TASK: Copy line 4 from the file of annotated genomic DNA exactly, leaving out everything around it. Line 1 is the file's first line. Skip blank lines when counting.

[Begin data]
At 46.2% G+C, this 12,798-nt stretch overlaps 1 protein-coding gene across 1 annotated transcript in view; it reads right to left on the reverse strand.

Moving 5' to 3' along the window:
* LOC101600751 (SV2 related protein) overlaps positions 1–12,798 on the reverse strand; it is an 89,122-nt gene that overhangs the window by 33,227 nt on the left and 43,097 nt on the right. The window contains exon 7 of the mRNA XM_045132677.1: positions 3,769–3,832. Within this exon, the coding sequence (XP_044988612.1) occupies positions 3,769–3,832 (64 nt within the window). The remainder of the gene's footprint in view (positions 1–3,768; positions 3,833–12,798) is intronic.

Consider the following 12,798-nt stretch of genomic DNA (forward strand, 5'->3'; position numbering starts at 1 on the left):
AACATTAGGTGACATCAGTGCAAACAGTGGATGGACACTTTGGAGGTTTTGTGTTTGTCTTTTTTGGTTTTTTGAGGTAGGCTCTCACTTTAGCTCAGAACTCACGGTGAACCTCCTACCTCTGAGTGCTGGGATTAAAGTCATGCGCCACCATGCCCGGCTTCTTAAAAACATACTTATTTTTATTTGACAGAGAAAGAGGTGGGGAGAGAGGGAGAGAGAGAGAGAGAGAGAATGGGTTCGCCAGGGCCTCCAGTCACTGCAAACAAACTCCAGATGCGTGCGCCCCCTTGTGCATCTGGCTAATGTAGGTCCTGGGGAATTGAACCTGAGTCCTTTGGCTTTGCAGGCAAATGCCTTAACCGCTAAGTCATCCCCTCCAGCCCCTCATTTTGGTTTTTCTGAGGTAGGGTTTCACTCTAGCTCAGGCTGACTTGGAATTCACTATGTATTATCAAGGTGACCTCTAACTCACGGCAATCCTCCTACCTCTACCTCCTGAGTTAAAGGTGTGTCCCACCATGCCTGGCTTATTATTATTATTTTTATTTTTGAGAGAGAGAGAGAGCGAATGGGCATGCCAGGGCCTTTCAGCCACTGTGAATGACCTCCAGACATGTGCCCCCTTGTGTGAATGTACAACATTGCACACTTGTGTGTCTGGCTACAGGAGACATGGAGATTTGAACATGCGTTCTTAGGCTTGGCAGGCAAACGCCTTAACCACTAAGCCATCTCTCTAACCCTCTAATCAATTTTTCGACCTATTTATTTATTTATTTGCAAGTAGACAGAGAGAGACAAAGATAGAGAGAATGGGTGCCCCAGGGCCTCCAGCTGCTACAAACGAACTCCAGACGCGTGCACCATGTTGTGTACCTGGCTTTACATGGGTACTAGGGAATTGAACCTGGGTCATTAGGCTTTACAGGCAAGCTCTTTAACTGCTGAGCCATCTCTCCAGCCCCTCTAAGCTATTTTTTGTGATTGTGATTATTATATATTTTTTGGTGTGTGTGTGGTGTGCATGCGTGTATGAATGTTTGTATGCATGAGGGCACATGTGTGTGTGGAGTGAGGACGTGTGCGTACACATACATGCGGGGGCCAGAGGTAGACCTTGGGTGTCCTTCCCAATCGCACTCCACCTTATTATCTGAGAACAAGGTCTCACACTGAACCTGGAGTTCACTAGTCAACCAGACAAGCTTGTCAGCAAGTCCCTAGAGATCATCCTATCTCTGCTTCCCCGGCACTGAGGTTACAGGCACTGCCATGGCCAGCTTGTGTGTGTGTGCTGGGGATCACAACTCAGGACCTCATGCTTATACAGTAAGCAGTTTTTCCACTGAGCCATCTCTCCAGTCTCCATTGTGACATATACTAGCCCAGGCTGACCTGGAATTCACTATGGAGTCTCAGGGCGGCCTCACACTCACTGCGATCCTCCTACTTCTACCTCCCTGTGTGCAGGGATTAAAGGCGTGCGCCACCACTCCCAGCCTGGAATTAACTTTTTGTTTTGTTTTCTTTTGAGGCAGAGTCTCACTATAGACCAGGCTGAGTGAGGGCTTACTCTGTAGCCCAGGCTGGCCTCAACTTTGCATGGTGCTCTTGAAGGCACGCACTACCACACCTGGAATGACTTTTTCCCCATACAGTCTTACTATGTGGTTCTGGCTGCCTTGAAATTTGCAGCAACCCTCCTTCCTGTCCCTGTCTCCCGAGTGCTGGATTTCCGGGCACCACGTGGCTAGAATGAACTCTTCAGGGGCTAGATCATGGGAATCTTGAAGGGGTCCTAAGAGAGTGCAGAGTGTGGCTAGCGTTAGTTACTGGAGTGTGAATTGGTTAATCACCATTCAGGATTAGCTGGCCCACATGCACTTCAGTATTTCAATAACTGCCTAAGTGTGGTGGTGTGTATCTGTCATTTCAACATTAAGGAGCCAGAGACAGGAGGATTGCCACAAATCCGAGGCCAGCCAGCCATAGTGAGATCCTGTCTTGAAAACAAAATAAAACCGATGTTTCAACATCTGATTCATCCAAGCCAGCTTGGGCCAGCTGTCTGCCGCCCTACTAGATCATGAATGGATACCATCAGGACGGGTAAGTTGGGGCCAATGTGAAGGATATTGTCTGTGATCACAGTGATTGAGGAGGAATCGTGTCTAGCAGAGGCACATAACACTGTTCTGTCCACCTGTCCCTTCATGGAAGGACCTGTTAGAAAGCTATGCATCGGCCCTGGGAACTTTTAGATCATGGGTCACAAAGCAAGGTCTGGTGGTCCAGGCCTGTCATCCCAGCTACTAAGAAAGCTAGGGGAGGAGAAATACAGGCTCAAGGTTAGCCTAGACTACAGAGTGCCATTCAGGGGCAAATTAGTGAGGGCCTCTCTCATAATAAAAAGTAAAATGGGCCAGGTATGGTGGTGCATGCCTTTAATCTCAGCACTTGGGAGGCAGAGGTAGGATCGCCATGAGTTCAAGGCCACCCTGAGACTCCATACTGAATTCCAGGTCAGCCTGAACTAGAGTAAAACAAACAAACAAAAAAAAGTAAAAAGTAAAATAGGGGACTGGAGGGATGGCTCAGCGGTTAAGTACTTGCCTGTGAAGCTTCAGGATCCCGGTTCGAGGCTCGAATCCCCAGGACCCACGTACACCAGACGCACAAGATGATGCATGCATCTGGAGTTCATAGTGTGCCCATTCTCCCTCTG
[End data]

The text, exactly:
Consider the following 12,798-nt stretch of genomic DNA (forward strand, 5'->3'; position numbering starts at 1 on the left):